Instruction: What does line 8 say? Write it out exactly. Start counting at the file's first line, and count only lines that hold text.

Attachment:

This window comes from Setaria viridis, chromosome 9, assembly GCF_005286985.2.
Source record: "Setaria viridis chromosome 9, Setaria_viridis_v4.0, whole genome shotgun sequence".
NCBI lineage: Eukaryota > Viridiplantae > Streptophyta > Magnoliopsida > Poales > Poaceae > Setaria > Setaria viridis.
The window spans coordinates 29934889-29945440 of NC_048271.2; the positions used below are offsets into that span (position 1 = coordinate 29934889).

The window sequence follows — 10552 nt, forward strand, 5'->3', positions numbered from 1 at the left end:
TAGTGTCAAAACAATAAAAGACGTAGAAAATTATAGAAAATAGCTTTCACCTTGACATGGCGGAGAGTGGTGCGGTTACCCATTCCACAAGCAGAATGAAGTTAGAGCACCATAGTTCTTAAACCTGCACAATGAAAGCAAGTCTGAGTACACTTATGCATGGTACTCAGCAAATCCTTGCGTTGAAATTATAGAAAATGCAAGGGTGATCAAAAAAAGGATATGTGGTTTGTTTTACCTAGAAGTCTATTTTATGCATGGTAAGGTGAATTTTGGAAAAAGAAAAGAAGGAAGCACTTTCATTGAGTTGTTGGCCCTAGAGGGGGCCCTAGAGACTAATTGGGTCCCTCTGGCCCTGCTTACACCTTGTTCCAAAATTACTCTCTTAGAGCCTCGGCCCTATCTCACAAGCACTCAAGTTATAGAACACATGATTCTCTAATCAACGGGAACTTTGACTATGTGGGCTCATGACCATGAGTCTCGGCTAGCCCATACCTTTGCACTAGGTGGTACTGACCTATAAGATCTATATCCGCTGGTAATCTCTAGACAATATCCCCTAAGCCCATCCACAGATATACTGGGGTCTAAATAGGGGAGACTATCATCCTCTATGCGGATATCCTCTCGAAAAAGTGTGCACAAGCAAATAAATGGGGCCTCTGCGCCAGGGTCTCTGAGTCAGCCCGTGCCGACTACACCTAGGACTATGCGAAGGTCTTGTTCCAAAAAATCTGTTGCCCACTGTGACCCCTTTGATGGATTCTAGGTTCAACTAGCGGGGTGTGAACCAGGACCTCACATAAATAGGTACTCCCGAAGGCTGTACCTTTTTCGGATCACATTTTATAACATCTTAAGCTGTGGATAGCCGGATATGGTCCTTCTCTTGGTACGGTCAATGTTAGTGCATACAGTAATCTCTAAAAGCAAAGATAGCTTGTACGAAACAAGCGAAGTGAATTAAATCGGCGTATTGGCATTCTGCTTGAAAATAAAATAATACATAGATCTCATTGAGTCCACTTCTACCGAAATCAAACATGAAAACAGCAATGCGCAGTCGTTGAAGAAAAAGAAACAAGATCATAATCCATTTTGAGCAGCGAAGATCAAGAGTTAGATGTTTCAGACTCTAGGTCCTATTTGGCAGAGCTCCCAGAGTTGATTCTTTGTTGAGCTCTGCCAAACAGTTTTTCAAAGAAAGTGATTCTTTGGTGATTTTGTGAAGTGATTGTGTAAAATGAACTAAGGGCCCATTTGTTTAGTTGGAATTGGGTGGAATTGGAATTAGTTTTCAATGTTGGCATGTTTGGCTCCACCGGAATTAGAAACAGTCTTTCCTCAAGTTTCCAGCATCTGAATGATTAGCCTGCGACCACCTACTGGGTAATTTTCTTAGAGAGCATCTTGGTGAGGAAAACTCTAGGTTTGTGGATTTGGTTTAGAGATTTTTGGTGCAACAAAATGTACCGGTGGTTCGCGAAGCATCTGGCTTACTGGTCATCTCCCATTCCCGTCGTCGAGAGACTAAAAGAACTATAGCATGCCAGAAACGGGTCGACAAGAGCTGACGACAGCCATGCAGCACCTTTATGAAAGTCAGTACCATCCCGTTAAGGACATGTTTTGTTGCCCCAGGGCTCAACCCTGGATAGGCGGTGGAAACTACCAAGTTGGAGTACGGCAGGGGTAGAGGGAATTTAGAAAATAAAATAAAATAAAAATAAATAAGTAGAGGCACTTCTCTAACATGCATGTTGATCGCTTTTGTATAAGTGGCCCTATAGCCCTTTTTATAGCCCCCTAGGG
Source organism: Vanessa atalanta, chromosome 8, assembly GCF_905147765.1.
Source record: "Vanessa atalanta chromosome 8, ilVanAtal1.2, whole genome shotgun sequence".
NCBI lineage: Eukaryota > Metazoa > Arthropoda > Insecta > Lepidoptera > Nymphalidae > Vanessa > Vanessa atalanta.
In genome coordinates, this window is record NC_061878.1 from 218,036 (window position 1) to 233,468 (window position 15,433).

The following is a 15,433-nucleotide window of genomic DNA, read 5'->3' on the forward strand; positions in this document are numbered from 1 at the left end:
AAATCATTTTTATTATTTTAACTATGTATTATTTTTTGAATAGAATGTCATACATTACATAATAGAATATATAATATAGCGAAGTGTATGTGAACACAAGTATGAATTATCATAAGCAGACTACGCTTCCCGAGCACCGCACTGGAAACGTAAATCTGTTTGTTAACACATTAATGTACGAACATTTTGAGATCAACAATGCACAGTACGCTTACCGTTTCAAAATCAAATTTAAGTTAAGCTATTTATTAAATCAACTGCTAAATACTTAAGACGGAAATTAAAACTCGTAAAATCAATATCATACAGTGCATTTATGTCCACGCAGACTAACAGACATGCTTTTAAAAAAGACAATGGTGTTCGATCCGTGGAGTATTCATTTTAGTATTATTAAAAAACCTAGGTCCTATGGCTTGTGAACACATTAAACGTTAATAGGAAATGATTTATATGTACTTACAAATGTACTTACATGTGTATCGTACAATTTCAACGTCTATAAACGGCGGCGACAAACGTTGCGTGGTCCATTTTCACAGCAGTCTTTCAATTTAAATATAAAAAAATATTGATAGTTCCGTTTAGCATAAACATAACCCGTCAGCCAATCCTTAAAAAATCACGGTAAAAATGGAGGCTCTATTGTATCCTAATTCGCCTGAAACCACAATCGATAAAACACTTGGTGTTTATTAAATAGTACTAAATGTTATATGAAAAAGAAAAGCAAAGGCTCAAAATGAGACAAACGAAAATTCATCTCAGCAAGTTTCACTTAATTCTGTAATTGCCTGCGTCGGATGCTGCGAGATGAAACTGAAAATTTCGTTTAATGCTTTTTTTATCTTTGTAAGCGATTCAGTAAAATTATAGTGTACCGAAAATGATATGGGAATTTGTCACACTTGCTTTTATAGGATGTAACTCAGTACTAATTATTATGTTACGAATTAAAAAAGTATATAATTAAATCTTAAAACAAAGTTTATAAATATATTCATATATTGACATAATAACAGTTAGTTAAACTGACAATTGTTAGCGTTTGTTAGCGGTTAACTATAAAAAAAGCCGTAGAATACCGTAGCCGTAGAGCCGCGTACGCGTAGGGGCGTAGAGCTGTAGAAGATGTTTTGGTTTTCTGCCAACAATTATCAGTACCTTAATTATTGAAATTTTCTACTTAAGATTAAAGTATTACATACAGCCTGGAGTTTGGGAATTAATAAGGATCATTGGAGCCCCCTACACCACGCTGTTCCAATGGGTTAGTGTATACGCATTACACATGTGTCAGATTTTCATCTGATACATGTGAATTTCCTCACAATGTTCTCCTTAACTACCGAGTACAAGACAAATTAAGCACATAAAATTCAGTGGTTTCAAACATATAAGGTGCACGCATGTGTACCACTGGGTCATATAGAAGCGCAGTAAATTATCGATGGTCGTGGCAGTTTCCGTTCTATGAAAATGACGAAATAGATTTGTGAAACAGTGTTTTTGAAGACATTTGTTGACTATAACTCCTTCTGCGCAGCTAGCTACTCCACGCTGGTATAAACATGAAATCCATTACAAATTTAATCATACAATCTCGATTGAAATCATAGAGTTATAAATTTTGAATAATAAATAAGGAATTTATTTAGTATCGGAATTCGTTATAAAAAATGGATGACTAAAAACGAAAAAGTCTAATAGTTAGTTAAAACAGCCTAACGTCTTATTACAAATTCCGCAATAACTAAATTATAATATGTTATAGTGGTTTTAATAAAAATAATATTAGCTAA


Source record: "Vanessa atalanta chromosome 8, ilVanAtal1.2, whole genome shotgun sequence".